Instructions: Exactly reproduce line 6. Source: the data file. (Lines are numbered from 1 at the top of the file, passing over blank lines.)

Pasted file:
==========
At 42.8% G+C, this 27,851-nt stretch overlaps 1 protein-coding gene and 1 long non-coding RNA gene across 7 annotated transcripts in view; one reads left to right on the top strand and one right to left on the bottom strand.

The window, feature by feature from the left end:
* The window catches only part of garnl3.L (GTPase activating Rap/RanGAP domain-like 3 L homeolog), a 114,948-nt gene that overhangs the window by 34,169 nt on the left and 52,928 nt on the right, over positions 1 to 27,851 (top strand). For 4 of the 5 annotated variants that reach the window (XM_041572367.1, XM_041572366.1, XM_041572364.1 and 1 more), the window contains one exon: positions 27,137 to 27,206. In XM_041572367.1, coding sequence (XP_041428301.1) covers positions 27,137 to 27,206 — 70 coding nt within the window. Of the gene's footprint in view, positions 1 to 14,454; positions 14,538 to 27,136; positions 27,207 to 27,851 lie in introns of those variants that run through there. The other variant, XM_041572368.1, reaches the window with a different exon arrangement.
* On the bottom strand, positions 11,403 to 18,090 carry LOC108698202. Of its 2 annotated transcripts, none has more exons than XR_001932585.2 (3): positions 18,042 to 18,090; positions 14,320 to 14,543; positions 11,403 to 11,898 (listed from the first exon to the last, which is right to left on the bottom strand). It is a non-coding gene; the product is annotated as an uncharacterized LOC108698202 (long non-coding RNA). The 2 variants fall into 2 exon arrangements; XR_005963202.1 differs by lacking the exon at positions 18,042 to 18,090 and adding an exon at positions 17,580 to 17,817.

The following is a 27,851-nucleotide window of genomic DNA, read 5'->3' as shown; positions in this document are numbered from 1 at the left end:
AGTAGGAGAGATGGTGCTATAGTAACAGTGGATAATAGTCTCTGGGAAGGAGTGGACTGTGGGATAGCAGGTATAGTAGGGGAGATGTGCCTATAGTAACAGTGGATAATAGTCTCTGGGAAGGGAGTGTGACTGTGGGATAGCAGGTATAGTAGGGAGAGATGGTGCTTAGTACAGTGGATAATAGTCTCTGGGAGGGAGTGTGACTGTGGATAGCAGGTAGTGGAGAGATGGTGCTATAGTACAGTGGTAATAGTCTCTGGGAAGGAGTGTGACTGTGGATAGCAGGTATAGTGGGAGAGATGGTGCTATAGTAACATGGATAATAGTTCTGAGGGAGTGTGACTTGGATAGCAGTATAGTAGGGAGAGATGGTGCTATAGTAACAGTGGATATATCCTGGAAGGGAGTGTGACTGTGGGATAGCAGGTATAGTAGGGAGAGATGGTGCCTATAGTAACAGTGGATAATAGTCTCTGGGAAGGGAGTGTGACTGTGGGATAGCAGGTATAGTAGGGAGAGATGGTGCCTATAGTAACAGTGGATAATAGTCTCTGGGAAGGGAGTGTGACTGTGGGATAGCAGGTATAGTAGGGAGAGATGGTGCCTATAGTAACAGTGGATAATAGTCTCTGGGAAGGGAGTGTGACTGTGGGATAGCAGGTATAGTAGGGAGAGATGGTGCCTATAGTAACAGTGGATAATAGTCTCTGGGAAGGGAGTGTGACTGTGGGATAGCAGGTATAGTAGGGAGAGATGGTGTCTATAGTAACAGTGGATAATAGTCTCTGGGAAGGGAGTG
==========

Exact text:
AGTAGGAGAGATGGTGCTATAGTAACAGTGGATAATAGTCTCTGGGAAGGAGTGGACTGTGGGATAGCAGGTATAGTAGGGGAGATGTGCCTATAGTAACAGTGGATAATAGTCTCTGGGAAGGGAGTGTGACTGTGGGATAGCAGGTATAGTAGGGAGAGATGGTGCTTAGTACAGTGGATAATAGTCTCTGGGAGGGAGTGTGACTGTGGATAGCAGGTAGTGGAGAGATGGTGCTATAGTACAGTGGTAATAGTCTCTGGGAAGGAGTGTGACTGTGGATAGCAGGTATAGTGGGAGAGATGGTGCTATAGTAACATGGATAATAGTTCTGAGGGAGTGTGACTTGGATAGCAGTATAGTAGGGAGAGATGGTGCTATAGTAACAGTGGATATATCCTGGAAGGGAGTGTGACTGTGGGATAGCAGGTATAGTAGGGAGAGATGGTGCCTATAGTAACAGTGGATAATAGTCTCTGGGAAGGGAGTGTGACTGTGGGATAGCAGGTATAGTAGGGAGAGATGGTGCCTATAGTAACAGTGGATAATAGTCTCTGGGAAGGGAGTGTGACTGTGGGATAGCAGGTATAGTAGGGAGAGATGGTGCCTATAGTAACAGTGGATAATAGTCTCTGGGAAGGGAGTGTGACTGTGGGATAGCAGGTATAGTAGGGAGAGATGGTGCCTATAGTAACAGTGGATAATAGTCTCTGGGAAGGGAGTGTGACTGTGGGATAGCAGGTATAGTAGGGAGAGATGGTGTCTATAGTAACAGTGGATAATAGTCTCTGGGAAGGGAGTG